With just one month to go before the deadline for proposals, it’s time to prepare for the submissions by clearing my desk of unfinished bits of business.
One of these is to thank Dr Joan Pope, who, like her compatriot Dr Sandra Nash, served on the Scientific Committee for the first two conferences and has now decided to step down. I acknowledged Sandra in an email to the conference mailing list last year, but Joan stayed on for slightly longer to advise us during the post-conference phase after ICDS2 in Vienna.
Not only did Joan serve on the committee, but made two stellar contributions to the first conference. She joined with Selma Odom to give a memorable keynote presentation in Coventry in 2013. This can be seen below:
Together, these two pioneers in the historical study of Dalcroze Eurhythmics also wrote a small but wonderful book, published during the conference and entitled Practical Idealists: Founders of the London School of Dalcroze Eurhythmics (Coventry University, 2013).
We managed to pay Joan a small fee for her work on this publication, but she generously returned it to go toward a bursary for future ICDS delegates in financial need. Joan has also contributed to ICDS with posters, papers, workshops and a Getting Started seminar in Vienna, co-presented with Sandra and Selma.
For those unfamiliar with her pedigree, Joan is President of Dalcroze Australia and was awarded the Diplôme Superieur Jaques-Dalcroze honoris causa in 1999. She is an active researcher and continues to publish in the field of historical Dalcroze Studies. Indeed, her research is both inspirational and award-winning. Her thesis, Dalcroze Eurhythmics in Australasia: the first generation from 1918 (Pope 2008), gained the ASME (Australian Society for Music Education) Sir Frank Callaway Award. She also holds the Centenary of Federation Medal (2006), the Chancellor’s Medal of the University of Western Australia and the OAM (Medal of the Order of Australia).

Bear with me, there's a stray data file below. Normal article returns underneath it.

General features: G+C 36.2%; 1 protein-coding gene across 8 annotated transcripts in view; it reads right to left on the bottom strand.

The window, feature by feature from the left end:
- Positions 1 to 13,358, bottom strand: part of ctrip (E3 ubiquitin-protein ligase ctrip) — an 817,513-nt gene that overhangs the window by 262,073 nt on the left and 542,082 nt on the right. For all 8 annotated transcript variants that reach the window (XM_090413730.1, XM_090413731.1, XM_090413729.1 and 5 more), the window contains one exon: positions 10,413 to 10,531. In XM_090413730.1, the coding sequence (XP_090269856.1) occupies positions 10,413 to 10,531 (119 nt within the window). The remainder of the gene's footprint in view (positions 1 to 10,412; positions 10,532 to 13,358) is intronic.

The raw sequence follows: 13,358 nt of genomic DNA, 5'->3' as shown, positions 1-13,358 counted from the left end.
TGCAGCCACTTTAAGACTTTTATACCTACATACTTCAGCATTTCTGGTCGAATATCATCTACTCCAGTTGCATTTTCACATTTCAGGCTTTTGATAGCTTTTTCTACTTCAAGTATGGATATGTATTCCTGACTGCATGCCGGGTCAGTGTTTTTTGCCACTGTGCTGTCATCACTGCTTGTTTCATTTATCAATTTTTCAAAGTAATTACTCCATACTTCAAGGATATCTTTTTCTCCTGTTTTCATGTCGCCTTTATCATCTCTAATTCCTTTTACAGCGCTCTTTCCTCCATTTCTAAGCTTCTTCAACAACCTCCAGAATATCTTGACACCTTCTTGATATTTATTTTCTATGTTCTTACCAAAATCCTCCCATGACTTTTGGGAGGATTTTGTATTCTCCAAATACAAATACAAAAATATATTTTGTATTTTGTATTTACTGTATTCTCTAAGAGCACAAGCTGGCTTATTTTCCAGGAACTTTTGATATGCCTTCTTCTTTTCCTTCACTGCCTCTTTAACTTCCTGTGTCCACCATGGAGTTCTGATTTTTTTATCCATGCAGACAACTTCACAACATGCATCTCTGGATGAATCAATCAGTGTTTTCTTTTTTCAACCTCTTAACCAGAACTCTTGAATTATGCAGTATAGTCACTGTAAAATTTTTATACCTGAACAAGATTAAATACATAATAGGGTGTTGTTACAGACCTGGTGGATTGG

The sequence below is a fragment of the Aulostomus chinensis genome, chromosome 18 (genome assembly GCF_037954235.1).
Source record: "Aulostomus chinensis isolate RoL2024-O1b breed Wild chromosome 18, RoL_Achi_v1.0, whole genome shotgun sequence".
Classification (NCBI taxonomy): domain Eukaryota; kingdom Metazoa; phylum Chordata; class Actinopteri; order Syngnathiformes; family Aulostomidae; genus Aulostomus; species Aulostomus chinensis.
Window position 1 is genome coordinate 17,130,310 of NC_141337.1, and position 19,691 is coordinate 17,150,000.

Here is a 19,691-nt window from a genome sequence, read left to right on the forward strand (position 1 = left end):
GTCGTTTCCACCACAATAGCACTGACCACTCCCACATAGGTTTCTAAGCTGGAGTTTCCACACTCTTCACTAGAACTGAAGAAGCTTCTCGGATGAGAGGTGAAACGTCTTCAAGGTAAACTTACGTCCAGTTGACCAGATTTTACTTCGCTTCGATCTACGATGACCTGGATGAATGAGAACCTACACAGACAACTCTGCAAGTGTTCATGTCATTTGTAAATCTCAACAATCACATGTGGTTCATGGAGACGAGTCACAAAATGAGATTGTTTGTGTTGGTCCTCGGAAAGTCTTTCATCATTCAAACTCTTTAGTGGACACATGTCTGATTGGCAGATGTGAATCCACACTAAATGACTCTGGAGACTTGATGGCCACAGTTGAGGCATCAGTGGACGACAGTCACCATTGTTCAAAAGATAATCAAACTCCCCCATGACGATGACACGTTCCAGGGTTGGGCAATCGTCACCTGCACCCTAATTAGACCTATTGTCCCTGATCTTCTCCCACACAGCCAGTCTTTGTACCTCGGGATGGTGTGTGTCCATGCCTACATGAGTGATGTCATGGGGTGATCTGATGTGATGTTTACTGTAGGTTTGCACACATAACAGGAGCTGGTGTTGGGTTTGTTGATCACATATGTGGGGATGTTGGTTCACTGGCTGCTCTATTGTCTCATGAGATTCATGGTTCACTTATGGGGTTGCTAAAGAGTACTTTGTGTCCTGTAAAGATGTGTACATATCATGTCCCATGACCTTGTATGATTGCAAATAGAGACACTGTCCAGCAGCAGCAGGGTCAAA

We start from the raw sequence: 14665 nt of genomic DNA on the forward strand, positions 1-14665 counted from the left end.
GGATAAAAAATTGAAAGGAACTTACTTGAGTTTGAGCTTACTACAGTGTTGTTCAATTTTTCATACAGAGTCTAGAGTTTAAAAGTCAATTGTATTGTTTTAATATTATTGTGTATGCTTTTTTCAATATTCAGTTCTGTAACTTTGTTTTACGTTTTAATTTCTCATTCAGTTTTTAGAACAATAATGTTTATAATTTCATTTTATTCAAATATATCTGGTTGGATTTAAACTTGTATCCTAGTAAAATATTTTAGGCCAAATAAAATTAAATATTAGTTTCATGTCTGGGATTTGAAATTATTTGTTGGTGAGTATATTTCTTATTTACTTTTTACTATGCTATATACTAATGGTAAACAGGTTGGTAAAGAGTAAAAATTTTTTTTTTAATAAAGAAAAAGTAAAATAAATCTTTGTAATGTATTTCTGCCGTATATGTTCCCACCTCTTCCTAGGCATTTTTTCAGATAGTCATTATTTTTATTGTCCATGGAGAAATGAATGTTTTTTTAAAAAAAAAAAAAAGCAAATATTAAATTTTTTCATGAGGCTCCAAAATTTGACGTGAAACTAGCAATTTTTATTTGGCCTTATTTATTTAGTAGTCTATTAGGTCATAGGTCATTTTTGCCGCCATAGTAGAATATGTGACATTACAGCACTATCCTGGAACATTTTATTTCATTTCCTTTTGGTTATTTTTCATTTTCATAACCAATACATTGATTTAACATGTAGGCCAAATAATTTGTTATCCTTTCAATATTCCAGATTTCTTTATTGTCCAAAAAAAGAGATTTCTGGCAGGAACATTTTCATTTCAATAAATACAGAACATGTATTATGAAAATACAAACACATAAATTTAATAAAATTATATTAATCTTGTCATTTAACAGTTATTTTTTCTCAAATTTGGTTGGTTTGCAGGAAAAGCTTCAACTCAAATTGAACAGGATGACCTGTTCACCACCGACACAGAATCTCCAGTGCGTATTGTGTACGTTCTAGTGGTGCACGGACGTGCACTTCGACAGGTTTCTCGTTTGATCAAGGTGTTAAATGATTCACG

If these accolades weren’t enough recognition of her achievements, Joan was awarded – just last month – an Australian Dance Award for Services to Dance Education. Described as “teacher, Dalcroze Eurhythmics educator & researcher, community activist”, Joan received the award, “for more than 50 years of inspired and passionate leadership, for her commitment to education through dance and music and for a lasting impact on generations of young artists and communities.” See the Ausdance news page for a photo and more details, and the Dalcroze Australia website for a version of Joan’s story in her own words (Smith & Pope 2015).
The work of the ICDS Scientific Committee is extensive, requiring a high level of commitment during a repeating, two-year cycle of envisioning, planning, preparation, delivery, evaluation and reflection.
On its behalf, thank you Joan for your part in helping ICDS to find its feet.
Pope, J. (2008) Dalcroze Eurhythmics in Australasia: the first generation from 1918. Unpublished PhD thesis, Monash University, Victoria.
Smith, K. & Pope, J. (2015) Demystifying Dalcroze: Part Two Early Childhood Teaching – an interview with Dr Joan Pope OAM. Available online http://www.dalcroze.org.au/articles/ [accessed 30 September 2016]